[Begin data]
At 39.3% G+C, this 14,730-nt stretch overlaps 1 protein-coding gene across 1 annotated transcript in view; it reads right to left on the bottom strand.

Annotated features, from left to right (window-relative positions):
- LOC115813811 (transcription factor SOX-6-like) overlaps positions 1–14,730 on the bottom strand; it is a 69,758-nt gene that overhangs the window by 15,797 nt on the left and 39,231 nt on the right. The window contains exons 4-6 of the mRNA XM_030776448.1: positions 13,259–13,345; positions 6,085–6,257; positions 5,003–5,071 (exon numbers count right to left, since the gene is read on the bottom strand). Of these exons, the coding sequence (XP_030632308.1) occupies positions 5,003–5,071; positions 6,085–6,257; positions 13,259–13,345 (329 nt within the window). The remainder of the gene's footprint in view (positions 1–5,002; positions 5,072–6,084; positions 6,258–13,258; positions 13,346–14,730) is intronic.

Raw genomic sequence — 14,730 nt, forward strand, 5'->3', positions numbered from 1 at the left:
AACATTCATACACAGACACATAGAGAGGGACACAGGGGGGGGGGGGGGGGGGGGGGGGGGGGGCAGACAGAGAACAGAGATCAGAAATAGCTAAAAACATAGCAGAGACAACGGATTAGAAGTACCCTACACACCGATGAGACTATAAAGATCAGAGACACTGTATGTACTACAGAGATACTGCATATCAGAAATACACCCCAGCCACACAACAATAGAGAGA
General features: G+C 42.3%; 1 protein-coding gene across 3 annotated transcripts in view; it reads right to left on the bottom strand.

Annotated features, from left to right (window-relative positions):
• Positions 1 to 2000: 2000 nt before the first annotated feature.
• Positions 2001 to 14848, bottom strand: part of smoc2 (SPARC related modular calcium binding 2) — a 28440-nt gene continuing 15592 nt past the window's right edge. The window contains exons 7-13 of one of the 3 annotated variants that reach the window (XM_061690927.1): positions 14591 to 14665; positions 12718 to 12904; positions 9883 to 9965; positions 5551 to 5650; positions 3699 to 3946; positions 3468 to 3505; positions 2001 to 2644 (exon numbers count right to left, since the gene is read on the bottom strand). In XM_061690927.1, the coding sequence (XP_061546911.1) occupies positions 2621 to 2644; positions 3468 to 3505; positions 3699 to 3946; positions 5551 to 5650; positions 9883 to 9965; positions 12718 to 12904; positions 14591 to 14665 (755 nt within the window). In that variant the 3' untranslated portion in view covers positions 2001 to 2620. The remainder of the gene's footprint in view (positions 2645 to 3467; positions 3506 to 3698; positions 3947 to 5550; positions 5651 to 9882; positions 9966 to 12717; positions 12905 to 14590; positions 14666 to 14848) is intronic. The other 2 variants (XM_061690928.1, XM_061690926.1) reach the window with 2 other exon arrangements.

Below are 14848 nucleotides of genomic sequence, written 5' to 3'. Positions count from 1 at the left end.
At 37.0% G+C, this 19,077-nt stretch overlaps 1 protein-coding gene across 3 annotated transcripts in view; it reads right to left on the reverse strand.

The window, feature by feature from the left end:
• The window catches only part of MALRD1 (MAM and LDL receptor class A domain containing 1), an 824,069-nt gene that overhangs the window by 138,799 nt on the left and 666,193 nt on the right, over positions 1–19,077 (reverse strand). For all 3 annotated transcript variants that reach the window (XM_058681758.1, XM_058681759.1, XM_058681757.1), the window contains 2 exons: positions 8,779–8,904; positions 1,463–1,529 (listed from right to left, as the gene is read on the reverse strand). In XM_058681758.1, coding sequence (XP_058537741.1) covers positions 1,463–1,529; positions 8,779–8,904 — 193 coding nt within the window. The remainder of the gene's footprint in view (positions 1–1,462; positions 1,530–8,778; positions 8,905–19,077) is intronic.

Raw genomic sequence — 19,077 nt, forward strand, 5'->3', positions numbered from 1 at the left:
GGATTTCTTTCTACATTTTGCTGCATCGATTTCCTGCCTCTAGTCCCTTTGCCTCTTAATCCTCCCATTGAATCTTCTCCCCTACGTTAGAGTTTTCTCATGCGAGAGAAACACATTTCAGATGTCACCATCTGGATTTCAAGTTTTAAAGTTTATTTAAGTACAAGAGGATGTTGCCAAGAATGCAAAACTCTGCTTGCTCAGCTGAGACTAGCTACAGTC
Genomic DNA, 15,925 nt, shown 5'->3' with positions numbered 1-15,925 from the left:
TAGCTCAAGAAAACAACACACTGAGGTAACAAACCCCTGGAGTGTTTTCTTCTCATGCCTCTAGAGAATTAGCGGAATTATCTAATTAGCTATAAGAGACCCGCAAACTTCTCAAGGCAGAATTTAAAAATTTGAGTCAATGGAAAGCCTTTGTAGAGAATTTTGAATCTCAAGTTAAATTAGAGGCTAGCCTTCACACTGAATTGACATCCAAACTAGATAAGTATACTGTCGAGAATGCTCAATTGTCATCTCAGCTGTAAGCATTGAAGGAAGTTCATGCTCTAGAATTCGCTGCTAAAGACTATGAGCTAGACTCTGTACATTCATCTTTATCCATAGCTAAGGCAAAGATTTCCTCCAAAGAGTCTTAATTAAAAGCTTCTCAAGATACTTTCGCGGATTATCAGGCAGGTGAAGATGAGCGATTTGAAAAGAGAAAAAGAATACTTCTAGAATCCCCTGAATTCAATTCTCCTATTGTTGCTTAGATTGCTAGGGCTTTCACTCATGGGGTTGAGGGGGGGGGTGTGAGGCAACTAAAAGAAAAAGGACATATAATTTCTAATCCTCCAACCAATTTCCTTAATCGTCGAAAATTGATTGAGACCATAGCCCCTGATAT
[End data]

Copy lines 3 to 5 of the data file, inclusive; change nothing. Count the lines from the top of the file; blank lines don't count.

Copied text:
- LOC115813811 (transcription factor SOX-6-like) overlaps positions 1–14,730 on the bottom strand; it is a 69,758-nt gene that overhangs the window by 15,797 nt on the left and 39,231 nt on the right. The window contains exons 4-6 of the mRNA XM_030776448.1: positions 13,259–13,345; positions 6,085–6,257; positions 5,003–5,071 (exon numbers count right to left, since the gene is read on the bottom strand). Of these exons, the coding sequence (XP_030632308.1) occupies positions 5,003–5,071; positions 6,085–6,257; positions 13,259–13,345 (329 nt within the window). The remainder of the gene's footprint in view (positions 1–5,002; positions 5,072–6,084; positions 6,258–13,258; positions 13,346–14,730) is intronic.

Raw genomic sequence — 14,730 nt, forward strand, 5'->3', positions numbered from 1 at the left:
AACATTCATACACAGACACATAGAGAGGGACACAGGGGGGGGGGGGGGGGGGGGGGGGGGGGGCAGACAGAGAACAGAGATCAGAAATAGCTAAAAACATAGCAGAGACAACGGATTAGAAGTACCCTACACACCGATGAGACTATAAAGATCAGAGACACTGTATGTACTACAGAGATACTGCATATCAGAAATACACCCCAGCCACACAACAATAGAGAGA